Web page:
In all elections there are winners and losers and no matter how fairly they were won and lost, it is human for losers to suffer the loss in varying degrees of deprivation. In the last Nigerian elections, the loss was made uniquely Northern, first by the death of Yar’Adua; second by the brazen enactment of Northern particularism in the gang up of President Ibrahim Babangida, former Vice President Atiku Abubakar, General Aliyu Gusau and Governor Bukola Saraki to contest the PDP Presidential primaries; and third by the Northern electoral based strategy of General Mohammadu Buhari in squaring up against Jonathan.
There was the element of blind fury and rage in the eruption of widespread violence across the North that attended the elections-substantially unrelated to the credibility status of the elections-but inevitably related to the fire of Northern animus stoked by the camp of the afore mentioned protagonists. There is however a limit to the extenuation we can seek or locate in the sense of collective political injuries. If the North feels short changed, there is also a valid sense in which the emergence of President Jonathan himself represents a redress of the incontestable injury suffered by the Niger Delta collective in its mainstay role of oil bearing economic guarantor of the Nigerian federation and on account of which it had suffered unconscionable despoliation.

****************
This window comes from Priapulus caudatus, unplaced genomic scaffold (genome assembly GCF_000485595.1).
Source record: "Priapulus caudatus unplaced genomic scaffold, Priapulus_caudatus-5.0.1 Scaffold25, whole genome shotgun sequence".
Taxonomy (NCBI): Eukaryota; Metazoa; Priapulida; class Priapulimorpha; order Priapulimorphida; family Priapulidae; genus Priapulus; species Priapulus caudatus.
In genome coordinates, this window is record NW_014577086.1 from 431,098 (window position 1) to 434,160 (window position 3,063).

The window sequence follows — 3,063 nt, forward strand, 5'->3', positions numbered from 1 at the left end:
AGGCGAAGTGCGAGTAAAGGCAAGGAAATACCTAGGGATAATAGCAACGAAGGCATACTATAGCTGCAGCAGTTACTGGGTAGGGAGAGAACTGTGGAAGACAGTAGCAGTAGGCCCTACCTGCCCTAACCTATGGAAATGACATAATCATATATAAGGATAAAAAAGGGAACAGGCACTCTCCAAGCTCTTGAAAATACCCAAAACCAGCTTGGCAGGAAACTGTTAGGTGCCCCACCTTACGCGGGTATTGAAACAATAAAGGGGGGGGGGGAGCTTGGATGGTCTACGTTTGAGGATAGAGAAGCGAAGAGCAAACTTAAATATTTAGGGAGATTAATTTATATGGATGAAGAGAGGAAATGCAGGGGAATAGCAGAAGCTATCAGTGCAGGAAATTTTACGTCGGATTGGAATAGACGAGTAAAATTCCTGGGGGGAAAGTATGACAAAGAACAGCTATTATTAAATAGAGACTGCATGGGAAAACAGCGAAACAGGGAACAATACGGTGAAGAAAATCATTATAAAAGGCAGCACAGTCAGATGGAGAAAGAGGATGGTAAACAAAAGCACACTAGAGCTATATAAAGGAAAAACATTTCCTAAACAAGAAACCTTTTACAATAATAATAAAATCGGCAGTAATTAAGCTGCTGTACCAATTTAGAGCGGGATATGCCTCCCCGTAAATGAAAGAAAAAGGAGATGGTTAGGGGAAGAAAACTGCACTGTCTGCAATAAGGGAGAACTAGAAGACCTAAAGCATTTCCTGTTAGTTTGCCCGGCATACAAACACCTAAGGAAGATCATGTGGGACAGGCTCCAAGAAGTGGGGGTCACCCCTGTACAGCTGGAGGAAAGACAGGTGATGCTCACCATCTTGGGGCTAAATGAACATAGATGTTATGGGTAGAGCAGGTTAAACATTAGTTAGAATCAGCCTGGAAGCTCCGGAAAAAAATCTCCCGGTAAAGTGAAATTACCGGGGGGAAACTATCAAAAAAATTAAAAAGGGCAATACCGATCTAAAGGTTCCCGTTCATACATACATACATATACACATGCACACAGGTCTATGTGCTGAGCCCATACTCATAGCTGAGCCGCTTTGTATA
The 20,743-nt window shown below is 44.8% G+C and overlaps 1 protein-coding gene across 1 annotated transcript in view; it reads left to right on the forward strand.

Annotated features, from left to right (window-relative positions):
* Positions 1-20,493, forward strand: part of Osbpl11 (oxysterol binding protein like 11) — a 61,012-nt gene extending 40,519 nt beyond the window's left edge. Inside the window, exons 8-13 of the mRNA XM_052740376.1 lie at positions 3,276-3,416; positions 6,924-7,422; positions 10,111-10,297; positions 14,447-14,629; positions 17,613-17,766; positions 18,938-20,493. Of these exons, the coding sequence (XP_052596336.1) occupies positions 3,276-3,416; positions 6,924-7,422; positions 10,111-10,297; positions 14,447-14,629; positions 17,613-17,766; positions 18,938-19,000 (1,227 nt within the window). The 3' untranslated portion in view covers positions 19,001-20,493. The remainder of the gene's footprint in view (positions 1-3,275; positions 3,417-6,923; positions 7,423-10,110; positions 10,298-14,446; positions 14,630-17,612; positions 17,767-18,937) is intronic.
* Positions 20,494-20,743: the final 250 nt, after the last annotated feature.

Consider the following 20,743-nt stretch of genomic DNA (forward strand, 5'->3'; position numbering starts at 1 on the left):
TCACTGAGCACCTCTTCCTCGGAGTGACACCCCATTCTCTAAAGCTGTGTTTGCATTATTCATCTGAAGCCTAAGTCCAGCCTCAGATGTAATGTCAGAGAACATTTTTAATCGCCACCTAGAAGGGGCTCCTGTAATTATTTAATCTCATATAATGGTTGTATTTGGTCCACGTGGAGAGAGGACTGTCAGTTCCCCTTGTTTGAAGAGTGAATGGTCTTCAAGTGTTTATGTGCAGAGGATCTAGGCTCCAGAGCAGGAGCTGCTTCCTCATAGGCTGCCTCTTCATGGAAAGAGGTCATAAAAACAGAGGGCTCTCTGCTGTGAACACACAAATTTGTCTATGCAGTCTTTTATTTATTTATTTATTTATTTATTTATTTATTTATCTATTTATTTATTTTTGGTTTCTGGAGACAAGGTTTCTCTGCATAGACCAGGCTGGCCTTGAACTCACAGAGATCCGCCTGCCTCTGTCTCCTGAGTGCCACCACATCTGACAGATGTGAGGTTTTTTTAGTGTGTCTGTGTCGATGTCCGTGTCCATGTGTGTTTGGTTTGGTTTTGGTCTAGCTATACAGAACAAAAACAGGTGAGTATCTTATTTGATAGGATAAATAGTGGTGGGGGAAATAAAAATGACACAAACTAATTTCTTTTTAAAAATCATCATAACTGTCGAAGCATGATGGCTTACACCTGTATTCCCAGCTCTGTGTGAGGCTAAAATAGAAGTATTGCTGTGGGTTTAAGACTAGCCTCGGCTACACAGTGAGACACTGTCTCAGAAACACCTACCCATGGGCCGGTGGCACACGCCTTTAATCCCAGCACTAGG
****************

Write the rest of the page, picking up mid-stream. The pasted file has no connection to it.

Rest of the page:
This is reinforced by the embarrassing fact of its being the only region yet to (as of 2010) produce a Nigerian President or Prime Minister in and out of uniform. This double or triple jeopardy probably ranks the Niger Delta highest in the dubious hierarchy of injured and marginalized regions of Nigeria. As a marginalized member of the PDP (believe it) from the South West, I was not happy when the North West snatched the sumptuous position of the Speaker of the house of representatives from us but I was prepared to make the sacrifice if it will assuage the hurting Northern half of the PDP in particular and the entire disaffected generality of the North (in taking this position am not sure I speak for the South West if sentiments at the last zonal meeting was any indication).
Am not now ashamed to admit that I was wide off the mark in my naïve assumption that an internationally adjudged credible election will substantially calm Nigeria’s political turbulence and set us on a route away from Boko Haram and the incendiary Jos Plateau. In my limited knowledge I did not reckon that the interpretation of a fairly credible election could become so wildly and violently problematic. Or maybe I got so carried away by what Nigeria potentially can reap with this enormous political capital for the good of all Nigerians especially the impoverished majority. What would have been my reaction if a seer had told me that less than five months after this landmark event, the United Nations building in Abuja would be bombed by a Nigerian terror cell?